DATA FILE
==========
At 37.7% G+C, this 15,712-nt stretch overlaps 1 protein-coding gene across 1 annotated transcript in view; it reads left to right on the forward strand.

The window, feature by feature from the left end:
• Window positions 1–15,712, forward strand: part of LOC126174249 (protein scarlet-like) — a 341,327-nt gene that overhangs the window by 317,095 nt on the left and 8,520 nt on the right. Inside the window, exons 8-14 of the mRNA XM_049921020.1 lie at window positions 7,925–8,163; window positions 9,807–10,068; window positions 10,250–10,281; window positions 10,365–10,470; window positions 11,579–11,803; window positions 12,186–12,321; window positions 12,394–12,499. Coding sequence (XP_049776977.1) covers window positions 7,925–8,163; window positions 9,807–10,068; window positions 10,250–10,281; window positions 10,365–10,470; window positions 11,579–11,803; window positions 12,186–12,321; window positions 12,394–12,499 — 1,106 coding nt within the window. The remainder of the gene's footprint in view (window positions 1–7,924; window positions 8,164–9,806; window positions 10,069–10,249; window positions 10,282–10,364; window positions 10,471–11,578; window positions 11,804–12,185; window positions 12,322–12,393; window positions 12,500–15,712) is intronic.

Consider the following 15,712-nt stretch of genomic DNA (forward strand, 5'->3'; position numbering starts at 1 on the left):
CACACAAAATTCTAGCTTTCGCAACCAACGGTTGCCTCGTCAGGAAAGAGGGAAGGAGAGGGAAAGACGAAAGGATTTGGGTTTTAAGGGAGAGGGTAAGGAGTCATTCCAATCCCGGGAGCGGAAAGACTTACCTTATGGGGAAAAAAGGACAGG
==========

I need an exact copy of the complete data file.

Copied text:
At 37.7% G+C, this 15,712-nt stretch overlaps 1 protein-coding gene across 1 annotated transcript in view; it reads left to right on the forward strand.

The window, feature by feature from the left end:
• Window positions 1–15,712, forward strand: part of LOC126174249 (protein scarlet-like) — a 341,327-nt gene that overhangs the window by 317,095 nt on the left and 8,520 nt on the right. Inside the window, exons 8-14 of the mRNA XM_049921020.1 lie at window positions 7,925–8,163; window positions 9,807–10,068; window positions 10,250–10,281; window positions 10,365–10,470; window positions 11,579–11,803; window positions 12,186–12,321; window positions 12,394–12,499. Coding sequence (XP_049776977.1) covers window positions 7,925–8,163; window positions 9,807–10,068; window positions 10,250–10,281; window positions 10,365–10,470; window positions 11,579–11,803; window positions 12,186–12,321; window positions 12,394–12,499 — 1,106 coding nt within the window. The remainder of the gene's footprint in view (window positions 1–7,924; window positions 8,164–9,806; window positions 10,069–10,249; window positions 10,282–10,364; window positions 10,471–11,578; window positions 11,804–12,185; window positions 12,322–12,393; window positions 12,500–15,712) is intronic.

Consider the following 15,712-nt stretch of genomic DNA (forward strand, 5'->3'; position numbering starts at 1 on the left):
CACACAAAATTCTAGCTTTCGCAACCAACGGTTGCCTCGTCAGGAAAGAGGGAAGGAGAGGGAAAGACGAAAGGATTTGGGTTTTAAGGGAGAGGGTAAGGAGTCATTCCAATCCCGGGAGCGGAAAGACTTACCTTATGGGGAAAAAAGGACAGG